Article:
"Tell you the truth, I'm surprised he got into coaching," says Fitch. "Not that he couldn't handle it, but because I thought he'd be a Bill Bradley type, maybe a senator from North Dakota." Says Holzman, "I still think he could go back and be governor of North Dakota." June Jackson suggests that her husband's secret dream is to head the Bureau of Indian Affairs in a Democratic administration of Bradley's, who is still a close friend. Jackson has a deep interest in Native American culture and is surely the only NBA coach with a Xeroxed copy of a postcard of Sioux sign language on his desk, right there next to Winter's Triple-Post Offense and John Wooden's Practical Modern Basketball.
"Well, I do want to do something worthwhile after basketball," said Jackson, "but I'm just not sure what it is. Everything comes with a price. Indian Affairs? Sure, it would interest me. But I've got time. I'll study my options."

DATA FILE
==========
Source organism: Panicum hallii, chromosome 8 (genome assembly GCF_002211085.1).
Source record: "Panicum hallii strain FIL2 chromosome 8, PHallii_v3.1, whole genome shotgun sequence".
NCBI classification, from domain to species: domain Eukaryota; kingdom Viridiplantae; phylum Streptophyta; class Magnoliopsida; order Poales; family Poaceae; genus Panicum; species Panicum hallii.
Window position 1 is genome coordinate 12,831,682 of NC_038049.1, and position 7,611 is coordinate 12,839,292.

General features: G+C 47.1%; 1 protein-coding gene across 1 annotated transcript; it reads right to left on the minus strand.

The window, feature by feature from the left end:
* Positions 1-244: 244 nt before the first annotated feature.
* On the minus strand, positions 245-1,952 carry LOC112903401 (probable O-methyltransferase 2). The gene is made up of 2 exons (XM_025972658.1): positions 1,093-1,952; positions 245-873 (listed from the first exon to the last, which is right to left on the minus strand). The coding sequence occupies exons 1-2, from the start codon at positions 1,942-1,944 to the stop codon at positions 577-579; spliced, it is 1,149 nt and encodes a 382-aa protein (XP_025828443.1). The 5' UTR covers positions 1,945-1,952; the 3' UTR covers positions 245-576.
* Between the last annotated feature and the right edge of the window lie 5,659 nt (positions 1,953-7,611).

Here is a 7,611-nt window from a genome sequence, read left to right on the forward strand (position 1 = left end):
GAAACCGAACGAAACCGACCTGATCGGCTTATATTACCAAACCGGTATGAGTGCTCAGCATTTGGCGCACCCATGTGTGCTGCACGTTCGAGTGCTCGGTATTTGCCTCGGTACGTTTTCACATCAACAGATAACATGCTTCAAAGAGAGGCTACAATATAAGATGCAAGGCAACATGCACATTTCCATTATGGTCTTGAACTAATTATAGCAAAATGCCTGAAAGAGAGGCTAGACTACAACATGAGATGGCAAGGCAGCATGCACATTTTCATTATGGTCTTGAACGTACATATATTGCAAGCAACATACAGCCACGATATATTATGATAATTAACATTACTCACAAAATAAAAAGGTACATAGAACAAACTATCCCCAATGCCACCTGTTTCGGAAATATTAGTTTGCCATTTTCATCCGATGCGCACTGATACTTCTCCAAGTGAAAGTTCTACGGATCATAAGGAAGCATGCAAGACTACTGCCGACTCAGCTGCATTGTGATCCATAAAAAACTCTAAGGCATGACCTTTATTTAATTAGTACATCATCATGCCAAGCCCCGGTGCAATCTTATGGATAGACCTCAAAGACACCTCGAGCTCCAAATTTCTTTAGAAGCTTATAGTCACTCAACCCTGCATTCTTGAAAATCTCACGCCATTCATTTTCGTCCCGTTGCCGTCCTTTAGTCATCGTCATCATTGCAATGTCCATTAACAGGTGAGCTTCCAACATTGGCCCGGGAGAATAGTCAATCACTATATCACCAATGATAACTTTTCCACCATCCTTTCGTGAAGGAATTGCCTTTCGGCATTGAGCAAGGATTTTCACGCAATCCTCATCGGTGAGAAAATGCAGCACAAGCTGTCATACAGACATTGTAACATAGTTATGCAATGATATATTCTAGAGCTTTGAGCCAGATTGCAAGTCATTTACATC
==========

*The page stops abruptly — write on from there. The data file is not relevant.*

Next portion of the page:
Of course he will. A few summers ago, Jackson went to a Pentecostal service back in Bigfork just to please his mother. During the sermon the preacher began hammering upon the point that there were three sinners in the congregation, three influential men who had turned their back on the Lord by staying away from the church.
"Come forward now and save yourselves!" he shouted. "Come forward and receive the blessings of God!"
Jackson recognized the technique—Lord knows he had seen it enough—but he stared straight ahead. Two of the men finally gave in to the altar call and went forward to be saved. The preacher kept hammering away at the one who didn't. But Jackson stayed in his seat, expression unchanged.
"Sometimes you just have to harden your heart," he said later, "and wait it out."